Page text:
In addition to two interface data rates, the network card of each rate can choose single-port, dual-port and PCIe type according to business needs. Commonly used IB HDR network card models are as follows:

NIC Model Data Rates Interface Host Interface [PCIe]
MCX653105A-ECAT 100/50/40/25/10G(Ethernet)
single QSFP56 PCIe 3.0/4.0 x16
MCX651105A-EDAT 100/50/40/25/10G(Ethernet)
single QSFP56 PCIe 4.0 x8
MCX653106A-ECAT 100/50/40/25/10G(Ethernet)
dual QSFP56 PCIe 3.0/4.0 x16
MCX653105A-HDAT 200,100,50,40,25,10(Ethernet)
single QSFP56 PCIe 3.0/4.0 x16
MCX653106A-HDAT 200,100,50,40,25,10(Ethernet)
dual QSFP56 PCIe 3.0/4.0 x16
MCX653105A-EFAT 100/50/40/25/10G(Ethernet)
single QSFP56 PCIe 3.0/4.0 x16 Socket Direct 2x8 in a row
MCX653106A-EFAT 100/50/40/25/10G(Ethernet)
dual QSFP56 PCIe 3.0/4.0 x16 Socket Direct 2x8 in a row
MCX654105A-HCAT 200,100,50,40,25,10(Ethernet)
single QSFP56 Socket Direct 2x PCIe 3.0 x16
MCX654106A-HCAT 200,100,50,40,25,10(Ethernet)
dual QSFP56 Socket Direct 2x PCIe 3.0 x16
MCX654106A-ECAT 100/50/40/25/10G(Ethernet)
dual QSFP56 Socket Direct 2x PCIe 3.0 x16

The HDR InfiniBand network architecture is simple, but there are various hardware options. The 100Gb/s rate has both 100G EDR and 100G HDR100 solutions; the 200Gb/s rate also has HDR and 200G NDR200. There is a big difference in switches, network cards and accessories used in different applications. As an NVIDIA Elite partner, NADDOD can provide complete Infiniband solutions according to the specific needs of different customers. We work together with NVIDIA to realize a strong combination of optical connectivity and networking products and solutions. InfiniBand high-performance HDR and EDR switches, SmartNIC cards, and NADDOD/Mellanox/Cisco/HPE AOC&DAC&optical module product portfolio solutions, providing more advantageous and valuable optical network products and total solutions for data center, high-performance computing, edge computing, artificial intelligence and other application scenarios, significantly improving customers’ business acceleration capabilities with low cost and excellent performance.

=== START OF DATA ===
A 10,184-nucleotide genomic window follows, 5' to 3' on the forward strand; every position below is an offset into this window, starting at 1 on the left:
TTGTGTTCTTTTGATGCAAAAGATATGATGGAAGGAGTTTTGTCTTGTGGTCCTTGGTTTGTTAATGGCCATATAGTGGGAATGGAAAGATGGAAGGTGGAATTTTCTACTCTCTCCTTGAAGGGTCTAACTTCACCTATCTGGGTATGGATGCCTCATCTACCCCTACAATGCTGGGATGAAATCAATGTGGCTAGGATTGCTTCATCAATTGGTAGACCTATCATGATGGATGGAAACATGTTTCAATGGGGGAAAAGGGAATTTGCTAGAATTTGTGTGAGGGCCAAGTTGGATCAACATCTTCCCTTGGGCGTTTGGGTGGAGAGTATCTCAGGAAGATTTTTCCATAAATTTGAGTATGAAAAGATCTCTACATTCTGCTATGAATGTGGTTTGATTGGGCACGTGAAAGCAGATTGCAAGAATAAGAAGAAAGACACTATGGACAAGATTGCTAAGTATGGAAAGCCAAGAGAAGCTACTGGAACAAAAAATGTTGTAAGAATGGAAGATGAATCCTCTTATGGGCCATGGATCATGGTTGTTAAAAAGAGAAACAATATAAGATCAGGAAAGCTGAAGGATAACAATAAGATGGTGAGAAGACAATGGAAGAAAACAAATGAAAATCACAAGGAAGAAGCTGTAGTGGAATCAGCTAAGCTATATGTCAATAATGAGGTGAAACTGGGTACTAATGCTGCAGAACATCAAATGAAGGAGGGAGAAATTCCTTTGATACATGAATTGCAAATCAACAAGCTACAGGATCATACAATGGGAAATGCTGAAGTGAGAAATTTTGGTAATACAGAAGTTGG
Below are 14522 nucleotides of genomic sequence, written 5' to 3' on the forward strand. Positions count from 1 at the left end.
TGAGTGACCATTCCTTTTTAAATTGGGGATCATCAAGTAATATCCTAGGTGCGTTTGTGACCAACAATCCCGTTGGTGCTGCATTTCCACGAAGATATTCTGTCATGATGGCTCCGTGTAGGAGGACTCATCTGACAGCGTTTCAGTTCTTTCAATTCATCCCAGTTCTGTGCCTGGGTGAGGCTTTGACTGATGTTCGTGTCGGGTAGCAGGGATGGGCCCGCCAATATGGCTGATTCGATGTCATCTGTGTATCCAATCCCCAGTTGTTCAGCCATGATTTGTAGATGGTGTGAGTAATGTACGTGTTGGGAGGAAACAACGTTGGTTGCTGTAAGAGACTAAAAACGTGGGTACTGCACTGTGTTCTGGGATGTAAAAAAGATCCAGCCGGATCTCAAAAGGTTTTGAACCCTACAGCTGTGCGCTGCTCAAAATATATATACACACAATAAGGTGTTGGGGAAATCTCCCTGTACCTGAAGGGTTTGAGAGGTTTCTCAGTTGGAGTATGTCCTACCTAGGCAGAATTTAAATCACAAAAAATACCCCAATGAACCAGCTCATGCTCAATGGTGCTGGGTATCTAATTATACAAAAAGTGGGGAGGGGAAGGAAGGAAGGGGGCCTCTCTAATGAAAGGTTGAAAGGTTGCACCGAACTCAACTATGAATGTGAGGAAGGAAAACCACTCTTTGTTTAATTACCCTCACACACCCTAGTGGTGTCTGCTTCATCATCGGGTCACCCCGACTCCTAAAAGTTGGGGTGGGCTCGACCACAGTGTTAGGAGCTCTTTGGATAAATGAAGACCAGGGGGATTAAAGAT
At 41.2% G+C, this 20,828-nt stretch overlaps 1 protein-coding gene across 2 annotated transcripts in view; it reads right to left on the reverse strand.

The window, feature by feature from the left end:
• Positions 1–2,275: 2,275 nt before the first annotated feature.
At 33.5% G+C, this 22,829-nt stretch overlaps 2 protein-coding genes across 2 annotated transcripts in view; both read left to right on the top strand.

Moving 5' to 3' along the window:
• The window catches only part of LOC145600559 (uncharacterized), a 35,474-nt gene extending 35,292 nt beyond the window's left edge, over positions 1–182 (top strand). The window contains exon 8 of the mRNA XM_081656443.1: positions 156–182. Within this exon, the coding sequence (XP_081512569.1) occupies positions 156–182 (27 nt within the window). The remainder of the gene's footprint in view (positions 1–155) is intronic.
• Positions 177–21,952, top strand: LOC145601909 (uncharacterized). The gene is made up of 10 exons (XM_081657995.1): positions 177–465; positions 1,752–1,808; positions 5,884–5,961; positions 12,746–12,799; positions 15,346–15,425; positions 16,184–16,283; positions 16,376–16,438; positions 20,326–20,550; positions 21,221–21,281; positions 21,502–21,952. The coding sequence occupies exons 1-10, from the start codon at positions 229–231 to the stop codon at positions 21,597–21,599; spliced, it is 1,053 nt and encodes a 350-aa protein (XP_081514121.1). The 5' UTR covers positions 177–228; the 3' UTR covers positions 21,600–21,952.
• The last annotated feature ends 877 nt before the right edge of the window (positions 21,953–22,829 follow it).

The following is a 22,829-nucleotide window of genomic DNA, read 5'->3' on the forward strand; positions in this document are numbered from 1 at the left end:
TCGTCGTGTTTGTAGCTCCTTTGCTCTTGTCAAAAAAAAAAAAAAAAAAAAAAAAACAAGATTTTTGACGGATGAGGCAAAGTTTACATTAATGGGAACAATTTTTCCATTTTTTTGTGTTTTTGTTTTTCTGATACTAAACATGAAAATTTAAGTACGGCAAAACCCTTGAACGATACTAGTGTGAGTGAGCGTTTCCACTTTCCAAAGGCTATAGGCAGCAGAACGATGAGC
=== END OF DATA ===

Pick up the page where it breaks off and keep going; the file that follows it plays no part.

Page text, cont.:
NADDOD InfiniBand Products

FAQs on InfiniBand vs Ethernet, Fibre Channel, and Omni-Path

What Is the Difference Between InfiniBand vs Ethernet?

InfiniBand and Ethernet are two important communication technologies used for data transfer, but they have different applications and benefits.

As mentioned at the beginning, InfiniBand is a high-speed, low-latency data transfer technology designed for high-performance computing (HPC) and AI. Its starting speed has been Infiniband SDR 10Gb/s, which was much faster than Gigabit Ethernet. And the dominant InfiniBand network speed has already been 100G EDR or 200G HDR, and the faster 400G NDR and 800G XDR are also trending. And the latency requirement of InfiniBand is as strict as near zero.

InfiniBand can be used for direct connection between two computers and allows for faster data transfer rates than Ethernet (the speed comparison can be read in the later part “2. InfiniBand vs Ethernet: Higher Bandwidth”), which makes it ideal for applications that require fast and precise data processing and transfer in supercomputing, such as large-volume data analysis, machine learning, deep learning training, deep learning inference, conversational AI, prediction and forecasting, etc.